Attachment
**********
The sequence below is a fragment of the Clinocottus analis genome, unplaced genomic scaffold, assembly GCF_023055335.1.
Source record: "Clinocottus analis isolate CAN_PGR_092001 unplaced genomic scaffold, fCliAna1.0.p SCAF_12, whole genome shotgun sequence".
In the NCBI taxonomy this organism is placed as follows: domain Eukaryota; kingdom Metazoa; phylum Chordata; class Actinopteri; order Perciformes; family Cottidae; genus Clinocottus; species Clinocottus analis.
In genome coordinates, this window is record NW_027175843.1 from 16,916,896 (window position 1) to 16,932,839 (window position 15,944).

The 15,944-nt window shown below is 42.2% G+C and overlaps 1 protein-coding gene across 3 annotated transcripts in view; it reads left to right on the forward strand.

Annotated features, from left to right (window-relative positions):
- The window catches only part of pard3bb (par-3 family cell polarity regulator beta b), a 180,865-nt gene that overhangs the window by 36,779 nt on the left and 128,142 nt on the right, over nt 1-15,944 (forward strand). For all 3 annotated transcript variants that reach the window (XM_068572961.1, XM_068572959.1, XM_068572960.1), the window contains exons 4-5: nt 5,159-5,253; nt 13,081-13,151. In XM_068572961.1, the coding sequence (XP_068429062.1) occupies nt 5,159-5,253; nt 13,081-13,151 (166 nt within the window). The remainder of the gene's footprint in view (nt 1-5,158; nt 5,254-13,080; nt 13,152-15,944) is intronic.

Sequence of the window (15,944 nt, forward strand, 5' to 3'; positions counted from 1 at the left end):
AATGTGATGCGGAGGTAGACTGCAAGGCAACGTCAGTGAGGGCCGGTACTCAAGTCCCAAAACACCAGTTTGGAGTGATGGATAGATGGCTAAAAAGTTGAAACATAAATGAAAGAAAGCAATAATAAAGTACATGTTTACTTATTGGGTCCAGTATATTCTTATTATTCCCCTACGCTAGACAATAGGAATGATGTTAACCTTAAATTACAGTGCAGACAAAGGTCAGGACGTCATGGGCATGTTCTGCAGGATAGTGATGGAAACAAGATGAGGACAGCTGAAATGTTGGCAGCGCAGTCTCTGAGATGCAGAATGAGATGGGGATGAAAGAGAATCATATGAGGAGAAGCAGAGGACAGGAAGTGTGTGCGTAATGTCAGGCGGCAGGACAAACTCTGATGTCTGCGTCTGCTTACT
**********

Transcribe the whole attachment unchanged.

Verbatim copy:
The sequence below is a fragment of the Clinocottus analis genome, unplaced genomic scaffold, assembly GCF_023055335.1.
Source record: "Clinocottus analis isolate CAN_PGR_092001 unplaced genomic scaffold, fCliAna1.0.p SCAF_12, whole genome shotgun sequence".
In the NCBI taxonomy this organism is placed as follows: domain Eukaryota; kingdom Metazoa; phylum Chordata; class Actinopteri; order Perciformes; family Cottidae; genus Clinocottus; species Clinocottus analis.
In genome coordinates, this window is record NW_027175843.1 from 16,916,896 (window position 1) to 16,932,839 (window position 15,944).

The 15,944-nt window shown below is 42.2% G+C and overlaps 1 protein-coding gene across 3 annotated transcripts in view; it reads left to right on the forward strand.

Annotated features, from left to right (window-relative positions):
- The window catches only part of pard3bb (par-3 family cell polarity regulator beta b), a 180,865-nt gene that overhangs the window by 36,779 nt on the left and 128,142 nt on the right, over nt 1-15,944 (forward strand). For all 3 annotated transcript variants that reach the window (XM_068572961.1, XM_068572959.1, XM_068572960.1), the window contains exons 4-5: nt 5,159-5,253; nt 13,081-13,151. In XM_068572961.1, the coding sequence (XP_068429062.1) occupies nt 5,159-5,253; nt 13,081-13,151 (166 nt within the window). The remainder of the gene's footprint in view (nt 1-5,158; nt 5,254-13,080; nt 13,152-15,944) is intronic.

Sequence of the window (15,944 nt, forward strand, 5' to 3'; positions counted from 1 at the left end):
AATGTGATGCGGAGGTAGACTGCAAGGCAACGTCAGTGAGGGCCGGTACTCAAGTCCCAAAACACCAGTTTGGAGTGATGGATAGATGGCTAAAAAGTTGAAACATAAATGAAAGAAAGCAATAATAAAGTACATGTTTACTTATTGGGTCCAGTATATTCTTATTATTCCCCTACGCTAGACAATAGGAATGATGTTAACCTTAAATTACAGTGCAGACAAAGGTCAGGACGTCATGGGCATGTTCTGCAGGATAGTGATGGAAACAAGATGAGGACAGCTGAAATGTTGGCAGCGCAGTCTCTGAGATGCAGAATGAGATGGGGATGAAAGAGAATCATATGAGGAGAAGCAGAGGACAGGAAGTGTGTGCGTAATGTCAGGCGGCAGGACAAACTCTGATGTCTGCGTCTGCTTACT